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Al-Zarqawi's death ignites the Net

Abu Musab al-Zarqawi used the Internet for his terror campaign. Now it's a major forum for reactions to his death.

The death of Abu Musab al-Zarqawi, the most-wanted terrorist in Iraq, sent political Web sites and blogs into overdrive Thursday.

Wednesday night 30 miles outside of Baghdad prompted everything from expressions of joy to displays of grief to confessions of mild anxiety--and some political sniping.

Under al-Zarqawi's leadership, terrorist groups in Iraq carried out bloody attacks on civilian and military targets, including a number of beheadings and suicide bombings. His influence was felt worldwide.

Zarqawi gallery

"Now Zarqawi has met his end, and this violent man will never murder again," President Bush said in an address from the White House.

Still, some readers on news broadcaster CNN's Web site questioned how much effect al-Zarqawi's death will have on the level of terrorism waged in the world.

That sort of tempered response rankled a few bloggers on Free Republic, a conservative message board, where one declared that "liberals are depressed" that al-Zarqawi is dead.

"Good people throughout the world are dancing in the street over this insane killer finally being put down; and the liberals aren't happy about it," wrote a blogger named WinteryDays. "Their minds are dark, they are ignorant, just plain evil, or all of the above."

But the founder of the news-based blog Outside the Beltway believes some benefit will come as a result.

"Killing the charismatic head of an organization tends to be quite disruptive," James Joyner notes on the site. "In the short term, though, I suspect we'll see an increase in violence, as al-Qaida tries to demonstrate that it's unbowed."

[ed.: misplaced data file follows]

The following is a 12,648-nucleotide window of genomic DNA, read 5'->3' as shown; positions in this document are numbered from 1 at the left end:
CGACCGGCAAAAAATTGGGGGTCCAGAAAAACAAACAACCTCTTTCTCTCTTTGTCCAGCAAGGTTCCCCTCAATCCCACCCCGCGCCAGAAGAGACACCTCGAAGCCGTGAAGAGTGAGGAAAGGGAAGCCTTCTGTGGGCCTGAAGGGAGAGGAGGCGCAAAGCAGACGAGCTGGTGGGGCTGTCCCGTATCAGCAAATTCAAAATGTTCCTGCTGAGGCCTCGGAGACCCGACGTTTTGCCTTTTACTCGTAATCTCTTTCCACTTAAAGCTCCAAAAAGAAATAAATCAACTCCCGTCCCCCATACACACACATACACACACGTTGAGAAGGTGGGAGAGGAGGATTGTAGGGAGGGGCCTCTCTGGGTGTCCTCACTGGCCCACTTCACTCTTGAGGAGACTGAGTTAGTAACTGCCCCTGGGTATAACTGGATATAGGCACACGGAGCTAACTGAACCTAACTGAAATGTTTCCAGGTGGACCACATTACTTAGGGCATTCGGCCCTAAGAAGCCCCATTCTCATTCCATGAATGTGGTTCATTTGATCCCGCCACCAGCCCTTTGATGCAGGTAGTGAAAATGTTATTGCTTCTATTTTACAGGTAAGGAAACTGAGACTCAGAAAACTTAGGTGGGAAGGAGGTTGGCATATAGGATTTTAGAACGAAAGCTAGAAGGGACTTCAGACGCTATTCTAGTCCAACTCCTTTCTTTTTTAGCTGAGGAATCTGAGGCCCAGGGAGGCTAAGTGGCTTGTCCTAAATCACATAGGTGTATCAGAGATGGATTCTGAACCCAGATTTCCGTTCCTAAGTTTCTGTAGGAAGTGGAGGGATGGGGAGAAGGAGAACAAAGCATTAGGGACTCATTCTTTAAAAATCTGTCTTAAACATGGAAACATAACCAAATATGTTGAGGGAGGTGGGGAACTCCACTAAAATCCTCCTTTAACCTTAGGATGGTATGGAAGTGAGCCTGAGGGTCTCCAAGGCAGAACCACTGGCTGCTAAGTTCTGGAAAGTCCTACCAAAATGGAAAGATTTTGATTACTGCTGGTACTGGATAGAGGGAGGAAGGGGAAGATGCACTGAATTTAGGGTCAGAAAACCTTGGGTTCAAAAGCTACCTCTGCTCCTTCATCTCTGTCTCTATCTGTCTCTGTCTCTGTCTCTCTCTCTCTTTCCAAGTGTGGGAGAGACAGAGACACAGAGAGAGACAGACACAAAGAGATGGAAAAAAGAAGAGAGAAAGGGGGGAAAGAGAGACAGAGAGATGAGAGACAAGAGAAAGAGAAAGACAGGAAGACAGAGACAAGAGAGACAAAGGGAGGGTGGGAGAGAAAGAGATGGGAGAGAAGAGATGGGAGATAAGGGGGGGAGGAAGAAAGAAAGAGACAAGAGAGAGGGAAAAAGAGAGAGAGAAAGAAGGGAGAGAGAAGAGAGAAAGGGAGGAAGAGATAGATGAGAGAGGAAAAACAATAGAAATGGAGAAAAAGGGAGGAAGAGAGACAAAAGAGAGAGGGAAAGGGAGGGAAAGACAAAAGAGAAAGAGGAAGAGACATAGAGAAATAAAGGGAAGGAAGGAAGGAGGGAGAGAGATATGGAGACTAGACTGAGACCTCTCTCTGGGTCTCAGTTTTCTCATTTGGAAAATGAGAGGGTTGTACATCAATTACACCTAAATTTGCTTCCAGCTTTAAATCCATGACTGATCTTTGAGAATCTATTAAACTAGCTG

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Video: Zarqawi press briefing
Defense Department discusses details on al-Zarqawi

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Al Qaeda leader Al-Zarqawi confirmed dead in Iraq

Joyner added: "If true, the news that the intelligence that led to Zarqawi's death came from the people among whom he was hiding, bolstered by help from a friendly Arab regime, is especially welcome."

The Arab news agency Aljazeera, meanwhile, noted the grief felt by al-Zarqawi's older brother, Sayil al-Khalayla, who told the Associated Press in a phone interview that his family had anticipated al-Zarqawi's death for some time. "We expected that he would be martyred...we hope that he will join other martyrs in heaven," he told the AP.

In both life and death, al-Zarqawi was a forceful presence on the Internet. He was widely known for using the Internet to disseminate his message, according to the Council on Foreign Relations.

"Perhaps the most effective way in which terrorists use the Internet is the spread of propaganda," according to a posting on the council's site. "Abu Musab al-Zargawi's al-Qaida cell in Iraq has proven particularly adept in its use of the Web, garnering attention by posting footage of...roadside bombings, the decapitation of American hostage Nick Berg, and kidnapped Egyptian and Algerian diplomats prior to their execution."